How to Prepare for an Over or Under-Crowded Event

Of all the factors you’ll plan and prepare for, managing the number of people in attendance for your event is one of the most critical. Safety, entertainment, and public perception are all factors contributing to your event’s success and are all connected to your crowd management techniques.

Whether too many or too few are in attendance, you’ll need to have a well-communicated plan in place to successfully manage your event. 
a-crowd-of-people-at-an-event

Preparing for Overcrowding

Too many people at an event can not only tax your staff and venue, but can also quickly become a safety risk if you’re not careful.

Everybody wants to see a full house, but it’s important to keep some control on the numbers you’re expecting, as well as receiving, for your event. 

 

Tip #1: Use a ticket registration system to set capacity on attendance

If you cap the number of tickets available, you not only ensure you won’t encounter overcrowding, but you can advertise your event as limited capacity.

This kind of language can influence ticket sales and create a groundswell of enthusiasm about your event. Ticket registration systems can track ticket sales, so you always have a relative number to expect. 

 

Tip #2: Create an overflow area 

If you believe your event may sell more day-of or at the door tickets, you should consider creating an overflow area in or next to your event space. You can initially fill or block some areas with plants, decorations, or even faux walls.

Then, when more people show, you can push back the fillers to allow more room. Make sure your staff have been prepped for these moves, as they should seamlessly flow with the event. 

 

Tip #3: Post clear signage, directions for walkways and exits 

Crowd movement is always important to consider.

No matter the size, effectively showing your crowd where to go is necessary to avoid back-ups and clogs. Start by creating an organized entry system with clearly-marked waiting lines. Velvet ropes, signs, arrows and illuminated exit and bathroom signs are excellent methods for creating a traffic pattern, once inside the venue.

Consider posting a few staff members at the entrances and exits to act as ushers and to answer quick questions as well. Personal interaction often helps to keep a handle on larger crowds. 

 

Tip #4: Organize a parking plan

  • Utilize your staff to assist attendees with parking and leaving the event.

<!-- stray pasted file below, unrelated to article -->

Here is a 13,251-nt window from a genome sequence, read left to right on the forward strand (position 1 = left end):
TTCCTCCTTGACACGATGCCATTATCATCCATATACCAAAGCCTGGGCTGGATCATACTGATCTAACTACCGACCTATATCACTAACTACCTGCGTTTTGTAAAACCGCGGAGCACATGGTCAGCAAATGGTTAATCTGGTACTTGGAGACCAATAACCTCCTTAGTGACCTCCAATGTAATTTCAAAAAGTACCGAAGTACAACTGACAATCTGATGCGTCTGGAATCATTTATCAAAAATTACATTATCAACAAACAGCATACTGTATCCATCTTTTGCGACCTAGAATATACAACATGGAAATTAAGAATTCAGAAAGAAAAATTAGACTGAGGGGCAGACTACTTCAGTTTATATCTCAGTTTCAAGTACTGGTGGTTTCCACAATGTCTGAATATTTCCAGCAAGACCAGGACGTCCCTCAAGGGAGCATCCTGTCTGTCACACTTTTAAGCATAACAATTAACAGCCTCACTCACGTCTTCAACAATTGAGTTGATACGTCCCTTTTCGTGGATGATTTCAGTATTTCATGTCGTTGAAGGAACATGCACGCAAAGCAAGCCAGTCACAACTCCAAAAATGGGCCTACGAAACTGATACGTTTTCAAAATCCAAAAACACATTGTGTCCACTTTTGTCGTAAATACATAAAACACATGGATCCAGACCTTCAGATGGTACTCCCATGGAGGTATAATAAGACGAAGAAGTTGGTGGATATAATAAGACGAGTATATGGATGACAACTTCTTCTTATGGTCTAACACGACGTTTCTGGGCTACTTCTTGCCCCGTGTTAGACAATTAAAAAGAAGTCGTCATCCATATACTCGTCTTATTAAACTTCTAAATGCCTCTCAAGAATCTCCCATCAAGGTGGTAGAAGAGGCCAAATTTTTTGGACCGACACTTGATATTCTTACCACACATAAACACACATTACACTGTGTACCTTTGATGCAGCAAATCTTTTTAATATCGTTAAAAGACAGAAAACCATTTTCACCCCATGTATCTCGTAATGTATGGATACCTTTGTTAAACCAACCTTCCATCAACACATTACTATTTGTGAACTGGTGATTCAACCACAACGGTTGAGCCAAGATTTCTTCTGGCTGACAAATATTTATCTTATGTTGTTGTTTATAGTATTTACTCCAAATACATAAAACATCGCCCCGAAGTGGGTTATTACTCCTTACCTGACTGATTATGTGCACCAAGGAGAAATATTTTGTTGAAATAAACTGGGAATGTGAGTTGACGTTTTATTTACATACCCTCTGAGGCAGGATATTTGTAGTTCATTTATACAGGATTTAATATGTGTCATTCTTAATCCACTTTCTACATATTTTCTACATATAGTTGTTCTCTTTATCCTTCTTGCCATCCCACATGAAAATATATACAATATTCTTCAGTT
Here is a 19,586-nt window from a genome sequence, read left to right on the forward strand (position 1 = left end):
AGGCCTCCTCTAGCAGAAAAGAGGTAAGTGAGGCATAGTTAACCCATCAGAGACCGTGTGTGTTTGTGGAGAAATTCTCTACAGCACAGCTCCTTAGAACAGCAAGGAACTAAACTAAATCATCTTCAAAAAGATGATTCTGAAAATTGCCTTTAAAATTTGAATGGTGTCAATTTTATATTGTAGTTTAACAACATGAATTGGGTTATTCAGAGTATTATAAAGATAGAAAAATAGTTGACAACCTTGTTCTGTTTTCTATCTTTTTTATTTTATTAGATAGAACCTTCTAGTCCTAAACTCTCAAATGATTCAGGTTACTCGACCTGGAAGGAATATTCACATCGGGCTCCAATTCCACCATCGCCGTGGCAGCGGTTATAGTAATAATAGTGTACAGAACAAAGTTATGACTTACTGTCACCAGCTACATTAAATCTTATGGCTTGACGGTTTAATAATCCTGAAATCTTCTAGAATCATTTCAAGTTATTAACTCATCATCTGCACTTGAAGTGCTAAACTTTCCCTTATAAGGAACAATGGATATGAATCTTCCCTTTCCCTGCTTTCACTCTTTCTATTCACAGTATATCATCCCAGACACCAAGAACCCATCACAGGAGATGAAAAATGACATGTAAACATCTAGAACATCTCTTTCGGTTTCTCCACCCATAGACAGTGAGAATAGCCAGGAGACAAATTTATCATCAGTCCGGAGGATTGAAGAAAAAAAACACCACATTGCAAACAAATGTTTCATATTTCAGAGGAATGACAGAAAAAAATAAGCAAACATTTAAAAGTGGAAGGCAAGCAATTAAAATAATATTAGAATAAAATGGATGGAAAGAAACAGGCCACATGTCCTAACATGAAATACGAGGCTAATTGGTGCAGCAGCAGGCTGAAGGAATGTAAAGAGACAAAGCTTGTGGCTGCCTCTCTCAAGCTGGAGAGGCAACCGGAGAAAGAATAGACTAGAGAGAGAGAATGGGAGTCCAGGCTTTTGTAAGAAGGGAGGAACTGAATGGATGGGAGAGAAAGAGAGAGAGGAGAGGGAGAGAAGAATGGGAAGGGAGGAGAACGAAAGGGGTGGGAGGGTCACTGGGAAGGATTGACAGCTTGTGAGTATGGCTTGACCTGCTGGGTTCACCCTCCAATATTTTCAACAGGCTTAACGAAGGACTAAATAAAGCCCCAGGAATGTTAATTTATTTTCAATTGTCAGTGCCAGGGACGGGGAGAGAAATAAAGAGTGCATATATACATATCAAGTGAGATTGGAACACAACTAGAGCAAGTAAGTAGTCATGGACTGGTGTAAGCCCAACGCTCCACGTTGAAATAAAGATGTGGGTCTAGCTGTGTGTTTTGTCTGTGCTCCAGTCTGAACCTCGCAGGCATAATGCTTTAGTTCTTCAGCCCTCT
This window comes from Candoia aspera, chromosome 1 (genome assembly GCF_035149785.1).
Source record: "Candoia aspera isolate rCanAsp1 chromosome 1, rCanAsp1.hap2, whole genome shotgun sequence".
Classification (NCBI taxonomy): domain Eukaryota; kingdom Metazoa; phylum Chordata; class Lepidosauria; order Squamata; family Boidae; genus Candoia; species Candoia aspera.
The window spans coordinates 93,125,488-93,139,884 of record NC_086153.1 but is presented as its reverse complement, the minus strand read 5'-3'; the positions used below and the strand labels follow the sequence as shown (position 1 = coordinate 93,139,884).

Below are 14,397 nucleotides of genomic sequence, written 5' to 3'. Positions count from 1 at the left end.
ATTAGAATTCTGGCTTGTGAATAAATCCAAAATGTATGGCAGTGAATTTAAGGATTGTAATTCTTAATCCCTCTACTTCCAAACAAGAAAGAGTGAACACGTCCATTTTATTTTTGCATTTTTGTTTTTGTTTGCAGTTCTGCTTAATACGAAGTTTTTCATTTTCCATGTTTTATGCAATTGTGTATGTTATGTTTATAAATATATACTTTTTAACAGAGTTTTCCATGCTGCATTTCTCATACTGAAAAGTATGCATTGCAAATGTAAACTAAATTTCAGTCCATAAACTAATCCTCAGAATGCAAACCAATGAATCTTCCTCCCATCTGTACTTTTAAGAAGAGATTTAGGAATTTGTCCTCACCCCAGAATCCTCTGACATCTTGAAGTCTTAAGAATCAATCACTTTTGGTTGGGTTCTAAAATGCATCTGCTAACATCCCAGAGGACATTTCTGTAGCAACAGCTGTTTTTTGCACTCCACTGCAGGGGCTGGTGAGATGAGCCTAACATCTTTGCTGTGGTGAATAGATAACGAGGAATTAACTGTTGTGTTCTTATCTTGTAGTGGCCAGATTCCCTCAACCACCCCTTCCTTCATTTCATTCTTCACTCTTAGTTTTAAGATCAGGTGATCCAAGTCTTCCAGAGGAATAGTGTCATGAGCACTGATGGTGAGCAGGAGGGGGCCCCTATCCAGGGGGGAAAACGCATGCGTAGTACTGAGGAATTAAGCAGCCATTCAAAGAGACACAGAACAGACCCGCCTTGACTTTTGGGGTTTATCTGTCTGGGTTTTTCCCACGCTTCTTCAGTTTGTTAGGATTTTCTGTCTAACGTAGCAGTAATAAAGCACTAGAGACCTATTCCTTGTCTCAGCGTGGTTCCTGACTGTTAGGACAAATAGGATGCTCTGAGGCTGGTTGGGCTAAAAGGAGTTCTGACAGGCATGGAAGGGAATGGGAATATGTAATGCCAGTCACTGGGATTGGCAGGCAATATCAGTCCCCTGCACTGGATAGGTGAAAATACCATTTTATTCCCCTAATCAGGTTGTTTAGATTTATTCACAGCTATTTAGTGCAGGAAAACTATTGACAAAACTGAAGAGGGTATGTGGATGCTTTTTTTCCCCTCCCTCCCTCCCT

• If you have an existing parking lot, clearly mark lanes for entering and exiting the lot. 
  • Make sure lanes and exits stay open throughout the event. 
  • If you are using grass or unpaved area, use cones and lighted markers to reveal drivers where to go. 
  • Exiting is often more chaotic, so make sure your staff is trained in traffic direction. 
  • Just like traffic flow inside the event, traffic flow outside your event is equally critical for safe and smooth operations. 

 

Preparing for Under-Crowding

For some, this may seem like a much smaller problem to overcome.

Do fewer people mean less work?

Not really. In fact, you’ll probably be hustling harder to make the crowd appear larger than it really is, which is a feat unto itself. 

 

Tip #1: Manage ticket sales

As mentioned before, use a ticket registration system to help you keep a reasonable estimate on attendance.

Knowing a ballpark figure for attendance can help you decide on how to decorate and organize the event space. Ticket sales may be lower than expected, but you can still organize your event space to give the perception of greater attendance numbers


Tip #2: Organize your space strategically

Just like using plants and decorations helps with overcrowding, it can also help with smaller crowds, too. By filling the space with more visuals, your crowd won’t notice the openness of the space. You can even consider offering various hand-outs, gifts, or even activities to keep attendees occupied.  

Also, as the event moves along, the staff can fill in areas to bring the crowd closer together to appear more packed.

Crowd appearance not only affects the performers and talent, but also the crowd itself. Bringing a crowd closer together serves to build energy and preserve the positive mindset of the people in attendance. 

 

Tip #3: Email and social media marketing

If you see ticket sales are low, consider an extra marketing and advertising blast through email or social media.

Leading up to your event, make sure your potential audience hasn’t forgotten about you. By integrating social media, email, and other plugins into your event, you’ll maximize your engagements. 

 

Tip #4: Make your entertainment stand out

One sure-fire method for keeping a smaller crowd involved with your event is to give them lots of entertainment. Make sure you have plenty of sound, lights, and some engaging talent to feel out of the crowd.

Sometimes, a smaller crowd is more likely to engage with the talent or speakers, as the event becomes a more intimate gathering.

Choose talent, which is comfortable performing, to crowds of all sizes. Also, look for talent which already has an established fan base, as they are more likely to have the experience needed to handle the situation. 

 

Crowd management for the win!

No matter the size, your event should be approached professionally. Managing ticket sales, attendee traffic patterns, and overall crowd expectations are critical for staying on top of your game.

Organize your events carefully with the right tools for maximum success. 

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